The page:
What nobody says about choosing happiness is that it isn't always an easy choice. I didn't wake up one day and just decide to change my mind. I first had to endure the long, slow, agonizing process of realizing that where I was was worse than whatever I would have to do to change it. The prospect of remaining in my eating disorder (sad, sick, etc) was far worse than the prospect of changing. And changing is, quite obviously, the hard part.


My decision to be happier was first and foremost, a decision to live. It was secondly, a realization that I didn't have to look outside of myself for happiness. Other people can't make you happy. Things can't make you happy. Situations can only make you unhappy if you usurp your own power to change them.


The downward spiral to realizing I was unhappy was just as long as the path to finding genuine joy. Loads of therapy, self-reflection, heartache, and backward steps were all necessary for forward momentum.


Nobody ever tells you this either: happiness is an emotion and emotions are never perpetual. Even people who are mostly happy are not happy all the time. We still feel sad, angry, hurt. We still feel the bad shit. But allowing yourself to feel the bad things and let them pass will lead you back to happiness. Dwelling on anger, hurt, or sadness, will cause you to stay there. It's best to feel the feelings and let them go. Worse case scenario, you'll feel okay, and sometimes, feeling okay is pretty damn good. When I was deeply sick with my eating disorder, feeling okay felt like a revelation.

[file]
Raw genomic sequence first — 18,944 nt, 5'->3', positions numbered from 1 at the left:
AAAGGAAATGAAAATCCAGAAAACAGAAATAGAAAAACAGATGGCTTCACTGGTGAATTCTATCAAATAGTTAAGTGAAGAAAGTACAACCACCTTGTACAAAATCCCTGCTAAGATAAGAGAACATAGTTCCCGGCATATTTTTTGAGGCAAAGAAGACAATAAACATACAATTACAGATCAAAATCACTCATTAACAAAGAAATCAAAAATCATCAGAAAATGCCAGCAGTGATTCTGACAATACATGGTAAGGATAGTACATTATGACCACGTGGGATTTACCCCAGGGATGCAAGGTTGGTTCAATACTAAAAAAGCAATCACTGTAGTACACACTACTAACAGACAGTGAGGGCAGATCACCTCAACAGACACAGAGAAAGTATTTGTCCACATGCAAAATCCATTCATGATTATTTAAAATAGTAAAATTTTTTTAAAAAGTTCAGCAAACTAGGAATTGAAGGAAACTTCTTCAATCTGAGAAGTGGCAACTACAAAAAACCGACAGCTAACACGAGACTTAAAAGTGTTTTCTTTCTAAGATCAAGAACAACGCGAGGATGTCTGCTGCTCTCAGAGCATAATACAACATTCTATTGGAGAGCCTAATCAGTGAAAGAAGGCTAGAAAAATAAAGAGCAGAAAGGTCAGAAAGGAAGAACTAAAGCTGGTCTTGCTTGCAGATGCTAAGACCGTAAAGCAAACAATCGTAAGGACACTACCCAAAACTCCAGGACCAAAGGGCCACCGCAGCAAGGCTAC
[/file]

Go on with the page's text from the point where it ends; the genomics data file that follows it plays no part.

I'd also like to point out that the contentment bred from living a comfortable, safe life, is antithetical to happiness. Being guarded and safe isn't really living-we need to feel and be in the dark in order to appreciate and bask in the light (put that on a schticky Etsy wood board). It's akin to the phenomenon of the rich and entitled children of billionaires feeling directionless and hopeless because they've never had to work for anything. If you've never worked for anything, you probably won't be happy because you won't realize that happiness requires work.